Professors’ Liberalism Contagious? Maybe Not
An article of faith among conservative critics of American universities has been that liberal professors politically indoctrinate their students. This conviction not only fueled the culture wars but has also led state lawmakers to consider requiring colleges to submit reports to the government detailing their progress in ensuring “intellectual diversity,” prompted universities to establish faculty positions devoted to conservatism and spurred the creation of a network of volunteer watchdogs to monitor “political correctness” on campuses.
Just a few weeks ago Michael Barone, a fellow at the conservative American Enterprise Institute, warned in The Washington Times against “the liberal thugocracy,” arguing that today’s liberals seem to be taking “marching orders” from “college and university campuses.”
But a handful of new studies have found such worries to be overwrought. Three sets of researchers recently concluded that professors have virtually no impact on the political views and ideology of their students.
If there has been a conspiracy among liberal faculty members to influence students, “they’ve done a pretty bad job,” said A. Lee Fritschler, a professor of public policy at George Mason University and an author of the new book “Closed Minds? Politics and Ideology in American Universities” (Brookings Institution Press).
The notion that students are induced to move leftward “is a fantasy,” said Jeremy D. Mayer, another of the book’s authors. When it comes to shaping a young person’s political views, “it is really hard to change the mind of anyone over 15,” said Mr. Mayer, who did extensive research on faculty and students.
“Parents and family are the most important influence,” followed by the news media and peers, he said. “Professors are among the least influential.”
A study of nearly 7,000 students at 38 institutions published in the current PS: Political Science and Politics, the journal of the American Political Science Association, as well as a second study that has been accepted by the journal to run in April 2009, both reach similar conclusions.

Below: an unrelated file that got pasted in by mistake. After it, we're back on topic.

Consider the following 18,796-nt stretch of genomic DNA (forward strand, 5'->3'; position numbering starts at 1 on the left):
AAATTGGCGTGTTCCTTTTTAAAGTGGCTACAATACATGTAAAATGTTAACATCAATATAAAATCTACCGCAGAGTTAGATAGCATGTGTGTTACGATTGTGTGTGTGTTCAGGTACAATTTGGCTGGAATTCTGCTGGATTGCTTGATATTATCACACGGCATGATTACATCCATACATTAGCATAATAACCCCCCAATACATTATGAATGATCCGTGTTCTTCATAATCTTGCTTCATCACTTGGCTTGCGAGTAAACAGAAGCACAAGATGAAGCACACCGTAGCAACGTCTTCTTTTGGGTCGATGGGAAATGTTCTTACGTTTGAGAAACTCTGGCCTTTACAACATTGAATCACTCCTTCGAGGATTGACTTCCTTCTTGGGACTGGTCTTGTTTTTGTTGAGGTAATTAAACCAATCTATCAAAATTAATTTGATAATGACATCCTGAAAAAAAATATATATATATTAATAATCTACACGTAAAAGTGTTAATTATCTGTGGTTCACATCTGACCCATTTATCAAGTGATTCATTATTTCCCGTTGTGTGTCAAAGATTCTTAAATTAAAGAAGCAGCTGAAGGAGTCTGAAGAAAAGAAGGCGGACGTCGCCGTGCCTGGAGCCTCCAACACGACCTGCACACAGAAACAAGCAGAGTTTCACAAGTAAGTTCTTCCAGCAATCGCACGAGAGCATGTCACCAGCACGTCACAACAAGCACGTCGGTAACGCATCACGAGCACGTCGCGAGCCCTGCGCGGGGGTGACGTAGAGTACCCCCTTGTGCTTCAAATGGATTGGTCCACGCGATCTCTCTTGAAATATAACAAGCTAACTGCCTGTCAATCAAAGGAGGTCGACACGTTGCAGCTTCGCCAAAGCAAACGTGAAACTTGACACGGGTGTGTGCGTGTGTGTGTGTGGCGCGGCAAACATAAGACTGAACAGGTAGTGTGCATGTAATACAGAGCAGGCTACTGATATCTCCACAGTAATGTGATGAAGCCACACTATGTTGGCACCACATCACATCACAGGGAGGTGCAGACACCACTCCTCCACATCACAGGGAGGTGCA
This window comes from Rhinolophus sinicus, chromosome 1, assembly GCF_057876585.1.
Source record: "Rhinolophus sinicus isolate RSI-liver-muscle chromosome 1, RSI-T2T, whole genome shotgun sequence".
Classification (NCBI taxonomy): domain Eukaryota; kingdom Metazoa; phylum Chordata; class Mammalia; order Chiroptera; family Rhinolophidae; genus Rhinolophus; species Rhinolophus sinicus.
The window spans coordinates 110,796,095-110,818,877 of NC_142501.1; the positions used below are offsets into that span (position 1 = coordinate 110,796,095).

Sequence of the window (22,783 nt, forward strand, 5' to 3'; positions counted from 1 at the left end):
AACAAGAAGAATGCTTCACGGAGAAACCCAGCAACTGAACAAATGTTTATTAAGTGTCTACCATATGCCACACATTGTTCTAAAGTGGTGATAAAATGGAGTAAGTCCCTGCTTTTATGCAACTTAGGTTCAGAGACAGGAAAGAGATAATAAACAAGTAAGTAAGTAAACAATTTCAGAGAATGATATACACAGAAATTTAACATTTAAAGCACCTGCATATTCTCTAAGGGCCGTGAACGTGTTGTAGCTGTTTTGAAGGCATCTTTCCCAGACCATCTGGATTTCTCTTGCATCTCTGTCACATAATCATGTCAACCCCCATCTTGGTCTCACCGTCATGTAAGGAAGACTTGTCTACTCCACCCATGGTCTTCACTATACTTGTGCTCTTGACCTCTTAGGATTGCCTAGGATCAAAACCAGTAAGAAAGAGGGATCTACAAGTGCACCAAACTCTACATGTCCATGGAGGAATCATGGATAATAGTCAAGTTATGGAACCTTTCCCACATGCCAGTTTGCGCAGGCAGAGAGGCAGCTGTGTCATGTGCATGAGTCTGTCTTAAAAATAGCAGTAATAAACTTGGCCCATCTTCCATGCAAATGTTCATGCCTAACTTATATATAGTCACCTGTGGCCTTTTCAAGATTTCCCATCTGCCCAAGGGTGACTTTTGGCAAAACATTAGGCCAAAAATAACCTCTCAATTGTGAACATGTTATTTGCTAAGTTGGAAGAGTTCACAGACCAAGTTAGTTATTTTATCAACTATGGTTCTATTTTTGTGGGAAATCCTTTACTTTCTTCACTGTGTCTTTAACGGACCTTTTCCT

“There is no evidence that an instructor’s views instigate political change among students,” Matthew Woessner and April Kelly-Woessner, a husband-and-wife team of political scientists who have frequently conducted research on politics in higher education, write in that second study.
Their work is often cited by people on both sides of the debate, not least because Mr. Woessner describes himself as politically conservative.
No one disputes that American academia is decidedly more liberal than the rest of the population, or that there is a detectable shift to the left among students during their college years. Still, both studies in the peer-reviewed PS, for example, found that changes in political ideology could not be attributed to proselytizing professors but rather to general trends among that age group. As Mack D. Mariani at Xavier University and Gordon J. Hewitt at Hamilton College write in the current issue, “Student political orientation does not change for a majority of students while in college, and for those that do change there is evidence that other factors have an effect on that change, such as gender and socioeconomic status.”